Wall street ends week with 5th straight decline
London, December 29, 2012
Stocks fell for a fifth straight day on Friday, dropping one per cent and marking the S&P 500's longest losing streak in three months as the federal government edged closer to the "fiscal cliff" with no solution in sight.
President Barack Obama and top congressional leaders met at the White House to work on a solution for the draconian debt-reduction measures set to take effect beginning next week.
Stocks, which have been influenced by little else than the flood of fiscal cliff headlines from Washington in recent days, extended losses going into the close with the Dow Jones industrial average and the S&P 500 each losing one per cent, after reports that Obama would not offer a new plan to Republicans. The Dow closed below 13,000 for the first time since December 4.
"I was stunned Obama didn't have another plan, and that's absolutely why we sold off," said Mike Shea, managing partner at Direct Access Partners LLC in New York. "He's going to force the House to come to him with something different. I think that's a surprise. The entire market is disappointed in a lack of leadership in Washington."
In a sign of investor anxiety, the CBOE Volatility Index, known as the VIX, jumped 16.69 per cent to 22.72, closing at its highest level since June. Wall Street's favorite fear barometer has risen for five straight weeks, surging more than 40 per cent over that time.
The Dow Jones industrial average dropped 158.20 points, or 1.21 per cent, to 12,938.11 at the close. The Standard & Poor's 500 Index lost 15.67 points, or 1.11 per cent, to 1,402.43. The Nasdaq Composite Index fell 25.59 points, or 0.86 per cent, to end at 2,960.31.
For the week, the Dow fell 1.9 percent. The S&P 500 also lost 1.9 percent for the week, marking its worst weekly performance since mid-November. The Nasdaq finished the week down 2 percent. In contrast, the VIX jumped 22 per cent for the week.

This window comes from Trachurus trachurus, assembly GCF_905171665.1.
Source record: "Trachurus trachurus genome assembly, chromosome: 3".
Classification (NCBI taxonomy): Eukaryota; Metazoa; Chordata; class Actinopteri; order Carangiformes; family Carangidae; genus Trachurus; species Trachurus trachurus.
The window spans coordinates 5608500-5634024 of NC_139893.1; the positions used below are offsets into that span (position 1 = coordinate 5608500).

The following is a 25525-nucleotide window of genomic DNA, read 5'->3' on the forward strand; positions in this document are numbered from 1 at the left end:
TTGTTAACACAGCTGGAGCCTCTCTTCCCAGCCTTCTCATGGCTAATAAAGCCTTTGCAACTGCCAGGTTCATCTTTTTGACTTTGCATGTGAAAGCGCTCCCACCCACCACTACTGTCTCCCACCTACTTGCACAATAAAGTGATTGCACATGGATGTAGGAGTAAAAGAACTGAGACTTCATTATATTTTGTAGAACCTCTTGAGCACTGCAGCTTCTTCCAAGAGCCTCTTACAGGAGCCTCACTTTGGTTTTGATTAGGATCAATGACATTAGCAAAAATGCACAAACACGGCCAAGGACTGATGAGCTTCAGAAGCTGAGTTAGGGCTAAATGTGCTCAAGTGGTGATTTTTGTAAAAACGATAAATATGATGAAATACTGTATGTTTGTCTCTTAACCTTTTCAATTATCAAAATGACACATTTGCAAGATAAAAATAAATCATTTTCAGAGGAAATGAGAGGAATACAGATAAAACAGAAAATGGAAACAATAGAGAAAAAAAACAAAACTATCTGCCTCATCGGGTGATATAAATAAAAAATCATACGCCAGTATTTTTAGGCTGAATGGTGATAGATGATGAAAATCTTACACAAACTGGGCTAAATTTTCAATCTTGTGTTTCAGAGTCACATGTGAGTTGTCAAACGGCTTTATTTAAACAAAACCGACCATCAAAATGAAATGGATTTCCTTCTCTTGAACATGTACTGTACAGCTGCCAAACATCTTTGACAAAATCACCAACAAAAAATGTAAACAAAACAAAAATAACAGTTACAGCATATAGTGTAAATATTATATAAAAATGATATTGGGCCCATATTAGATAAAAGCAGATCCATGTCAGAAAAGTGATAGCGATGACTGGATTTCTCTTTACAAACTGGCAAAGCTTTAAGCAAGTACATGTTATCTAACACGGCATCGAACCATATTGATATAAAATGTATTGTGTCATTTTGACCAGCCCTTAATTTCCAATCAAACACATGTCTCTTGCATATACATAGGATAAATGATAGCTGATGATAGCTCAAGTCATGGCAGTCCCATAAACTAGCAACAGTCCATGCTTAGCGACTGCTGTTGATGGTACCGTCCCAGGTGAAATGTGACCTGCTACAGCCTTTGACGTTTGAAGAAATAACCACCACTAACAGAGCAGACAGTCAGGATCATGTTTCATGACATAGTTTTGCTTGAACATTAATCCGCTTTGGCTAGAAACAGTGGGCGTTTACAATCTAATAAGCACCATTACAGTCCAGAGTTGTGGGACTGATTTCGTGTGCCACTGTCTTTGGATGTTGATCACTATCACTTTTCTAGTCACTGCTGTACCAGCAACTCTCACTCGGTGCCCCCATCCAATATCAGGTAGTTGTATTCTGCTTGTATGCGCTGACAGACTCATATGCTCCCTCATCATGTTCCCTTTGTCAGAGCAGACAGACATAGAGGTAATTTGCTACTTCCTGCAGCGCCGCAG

Pessimism continued after the market closed, with stock futures indicating even steeper losses. S&P 500 futures dropped 26.7 points, or 1.9 percent, eclipsing the decline seen in the regular session.
All 10 S&P 500 sectors fell during Friday's regular trading, with most posting declines of 1 percent, but energy and material shares were among the weakest of the day, with both groups closely tied to the pace of growth.
An S&P energy sector index .GSPE slid 1.8 percent, with Exxon Mobil down 2 per cent at $85.10, and Chevron Corp off 1.9 per cent at $106.45. The S&P material sector index .GSPM fell 1.3 per cent, with US Steel Corp down 2.6 per cent at $23.03.
Decliners outnumbered advancers by a ratio of slightly more than 2 to 1 on the New York Stock Exchange, while on the Nasdaq, two stocks fell for every one that rose.
"We've been whipsawing around on low volume and rumors that come out on the cliff," said Eric Green, senior portfolio manager at Penn Capital Management in Philadelphia, who helps oversee $7 billion in assets.
With time running short, lawmakers may opt to allow the higher taxes and across-the-board federal spending cuts to go into effect and attempt to pass a retroactive fix soon after the new year. Standard & Poor's said an impasse on the cliff wouldn't affect the sovereign credit rating of the US.
"We're not as concerned with January 1 as the market seems to be," said Richard Weiss, senior money manager at American Century Investments, in Mountain View, California. "Things will be resolved, just maybe not on a good timetable, and any deal can easily be retroactive," he added.
Trading volume was light throughout the holiday-shortened week, with just 4.46 billion shares changing hands on the New York Stock Exchange, the Nasdaq and NYSE MKT on Friday, below the daily average so far this year of about 6.48 billion shares.
On Monday, the US stock market closed early for Christmas Eve, and the market was shut on Tuesday for Christmas. Many senior traders were absent this week for the holidays.
Highlighting Wall Street's sensitivity to developments in Washington, stocks tumbled more than 1 percent on Thursday after Senate Majority Leader Harry Reid warned that a deal was unlikely before the deadline.
But late in the day, stocks nearly bounced back when the House said it would hold an unusual Sunday session to work on a fiscal solution. Positive economic data failed to alter the market's mood.-Reuters